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Ultimate Yahtzee is a U.S.-based dice and mixed martial arts competition. Players in the sport use combinations of letters, numbers and Brazilian Jiu Jitsu.
edit What is Ultimate Yahtzee?
Early UY events were eight- or sixteen-man tournaments wherein participants were required to beat three opponents in a single evening to be crowned Ultimate Yahtzee Champion.
With no weight classes, players could find themselves facing opponents who were significantly larger and taller than themselves - these kind of fights are referred to as 'Freak Fights' by UY enthusiasts.
"YAHTZEE!" said the famous tagline, after being coined by the infamous Yahtzaru, David Hasselhoff. Hasslehoff, himself the first Ultimate Yahtzee champion has become the public face of the sport, often representing the much maligned sport to the media.
It has become a common misconception that Ultimate Yahtzee matches operate with no rules, although this is untrue; participants abide by a limited set of rules; techniques such as hair pulling and groin strikes are frowned upon, but valid.
edit Ultimate Yahtzee – then and now
The brutal nature of the burgeoning sport quickly drew the attention of the authorities and UY events were banned in almost all American states. To survive, the Ultimate Yahtzee Council redesigned its rules to remove the less palatable elements of fights, whilst still retaining the core elements of eye gouging and decapitation. Five minute rounds, referee stoppages, weight classes and limitations on permissible striking areas gradually found the championship becoming more approachable to newcomers, although the 36 sided alphanumeric die still strikes fear into the hearts of those contemplating participation.
Today, Ultimate Yahtzee Championship events have become very popular in places like Japan, Brazil, Canada, and the United States, where matches are often seen on television's Pay Per View system. In the United States, championship fights are usually held in Las Vegas or Atlantic City, much like in boxing and time travelling.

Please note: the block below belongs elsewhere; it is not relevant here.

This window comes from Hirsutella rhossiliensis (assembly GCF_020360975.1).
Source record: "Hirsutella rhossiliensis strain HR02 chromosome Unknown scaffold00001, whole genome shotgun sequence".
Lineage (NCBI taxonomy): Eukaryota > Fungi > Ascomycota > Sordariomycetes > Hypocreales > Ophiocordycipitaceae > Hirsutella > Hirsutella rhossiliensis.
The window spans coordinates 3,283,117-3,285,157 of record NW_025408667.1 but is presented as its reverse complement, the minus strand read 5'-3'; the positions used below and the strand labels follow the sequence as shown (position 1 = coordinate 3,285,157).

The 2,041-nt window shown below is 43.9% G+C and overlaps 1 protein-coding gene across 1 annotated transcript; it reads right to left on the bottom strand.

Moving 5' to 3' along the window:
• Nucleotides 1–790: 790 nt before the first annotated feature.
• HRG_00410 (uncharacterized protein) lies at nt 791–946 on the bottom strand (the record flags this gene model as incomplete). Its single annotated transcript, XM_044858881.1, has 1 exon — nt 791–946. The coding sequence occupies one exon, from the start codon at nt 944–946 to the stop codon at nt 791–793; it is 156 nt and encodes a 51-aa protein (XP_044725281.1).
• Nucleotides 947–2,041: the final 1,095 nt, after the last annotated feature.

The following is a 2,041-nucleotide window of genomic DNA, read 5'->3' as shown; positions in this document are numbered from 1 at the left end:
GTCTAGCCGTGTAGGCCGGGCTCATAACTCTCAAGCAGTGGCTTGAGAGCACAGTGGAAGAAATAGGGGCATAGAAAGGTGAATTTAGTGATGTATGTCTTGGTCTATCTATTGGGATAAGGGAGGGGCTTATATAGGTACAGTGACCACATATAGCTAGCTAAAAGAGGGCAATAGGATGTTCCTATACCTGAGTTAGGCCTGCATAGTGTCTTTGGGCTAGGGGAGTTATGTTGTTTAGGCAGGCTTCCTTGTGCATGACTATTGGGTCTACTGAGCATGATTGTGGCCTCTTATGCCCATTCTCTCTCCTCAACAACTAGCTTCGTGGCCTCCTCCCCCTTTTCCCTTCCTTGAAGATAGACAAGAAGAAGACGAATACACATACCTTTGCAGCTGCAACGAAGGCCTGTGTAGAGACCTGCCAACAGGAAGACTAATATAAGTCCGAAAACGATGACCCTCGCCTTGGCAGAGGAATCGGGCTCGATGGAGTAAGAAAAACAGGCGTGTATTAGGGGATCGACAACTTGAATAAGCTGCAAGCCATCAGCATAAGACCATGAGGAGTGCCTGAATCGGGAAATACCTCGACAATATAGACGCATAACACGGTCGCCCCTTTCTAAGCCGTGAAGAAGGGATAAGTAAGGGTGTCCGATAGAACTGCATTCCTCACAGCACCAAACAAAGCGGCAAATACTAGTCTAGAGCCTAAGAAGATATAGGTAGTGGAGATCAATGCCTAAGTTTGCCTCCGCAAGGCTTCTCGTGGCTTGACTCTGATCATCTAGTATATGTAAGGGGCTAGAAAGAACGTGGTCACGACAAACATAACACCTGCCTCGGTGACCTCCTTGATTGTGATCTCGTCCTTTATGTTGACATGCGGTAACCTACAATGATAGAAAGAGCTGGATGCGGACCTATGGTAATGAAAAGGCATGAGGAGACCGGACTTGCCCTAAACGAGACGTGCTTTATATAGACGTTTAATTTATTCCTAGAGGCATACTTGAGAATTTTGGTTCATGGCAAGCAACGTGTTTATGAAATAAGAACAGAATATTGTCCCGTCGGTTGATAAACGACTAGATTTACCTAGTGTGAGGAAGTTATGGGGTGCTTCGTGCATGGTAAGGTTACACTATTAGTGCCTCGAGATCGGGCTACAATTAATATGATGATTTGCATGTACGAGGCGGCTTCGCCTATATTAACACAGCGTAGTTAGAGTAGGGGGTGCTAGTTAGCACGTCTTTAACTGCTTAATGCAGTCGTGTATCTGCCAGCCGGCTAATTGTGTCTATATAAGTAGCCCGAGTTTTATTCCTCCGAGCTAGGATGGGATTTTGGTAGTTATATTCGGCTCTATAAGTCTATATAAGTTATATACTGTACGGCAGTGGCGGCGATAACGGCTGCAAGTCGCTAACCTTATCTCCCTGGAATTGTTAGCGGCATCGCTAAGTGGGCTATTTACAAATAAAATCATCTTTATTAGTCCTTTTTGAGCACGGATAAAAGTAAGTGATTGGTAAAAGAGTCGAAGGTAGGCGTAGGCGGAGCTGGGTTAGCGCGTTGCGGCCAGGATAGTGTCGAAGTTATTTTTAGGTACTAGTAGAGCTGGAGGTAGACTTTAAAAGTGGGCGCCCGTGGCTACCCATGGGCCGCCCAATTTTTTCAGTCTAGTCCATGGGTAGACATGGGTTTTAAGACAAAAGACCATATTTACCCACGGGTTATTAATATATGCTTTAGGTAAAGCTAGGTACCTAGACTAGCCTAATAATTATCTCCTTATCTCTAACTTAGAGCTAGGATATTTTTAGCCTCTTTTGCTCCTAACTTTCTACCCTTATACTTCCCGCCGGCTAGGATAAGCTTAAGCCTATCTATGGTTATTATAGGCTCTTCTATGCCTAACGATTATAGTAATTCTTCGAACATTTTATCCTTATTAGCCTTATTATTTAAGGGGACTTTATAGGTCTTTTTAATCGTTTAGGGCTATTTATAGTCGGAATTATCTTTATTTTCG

edit How to compete in Ultimate Yahtzee
Getting into Ultimate Yahtzee requires little in the way of specialist equipment. The 36 sided die is a given, but will often be provided to beginners joining UY clubs. Additionally, a novice may often feel more comfortable in a Judo giko, or perhaps mail- or kevlar-based armour.
When starting to play, it is unnecessary to provide one's own weapons, with 'open hand' being a popular beginner style. As contenders progress and face more accomplished opponents, they sometimes find it convenient to provide a bladed weapon - wakizashi and daisho are favoured as well as curved European cavalry sabres. Generally, ranged weapons are considered too slow and unwieldy to be of use - one should not, for any reason, attempt to engage in a match with a medieval English longbow.
Some players have begun to work small, portable time compression devices (known in the circle as "flux capacitors") into their routines. UY is truly embracing the future, and fans can only hope that Mr. Hasslehoff will return to the ring to once again roll the big numbers (or a Z) and shout triumphantly, "YAHTZEE!"
edit Ultimate Team Yahtzee
As if there weren’t already enough bloodshed in the world, warped and greedy minds created Ultimate Team Yahtzee. It is nearly identical to Ultimate Yahtzee down to the dice and little scoring pads. However, the team game has 16 players a side, 3 on-field referee/officials located in strategically placed bunkers, 2 off-field judges with stacks of scoring pads and any convenient field that does not have holes larger than 1 meter across and 3 meters deep. Thus, some of the earliest games were arranged in order to clear minefields. The spectators went wild over the carnage that ensued even though those games tended to be very short.
Hasselhoff’s Hasslers won every game the first season since he had copyrighted the rules and let no one else see them. The other teams finally caught on the next year. The team from Monaco won the championship, having hired all the Hassler players while emptying out Europe’s worst prisons for players, referees and league officials. So, it’s just like World Cup soccer, then, except with dice and no red cards.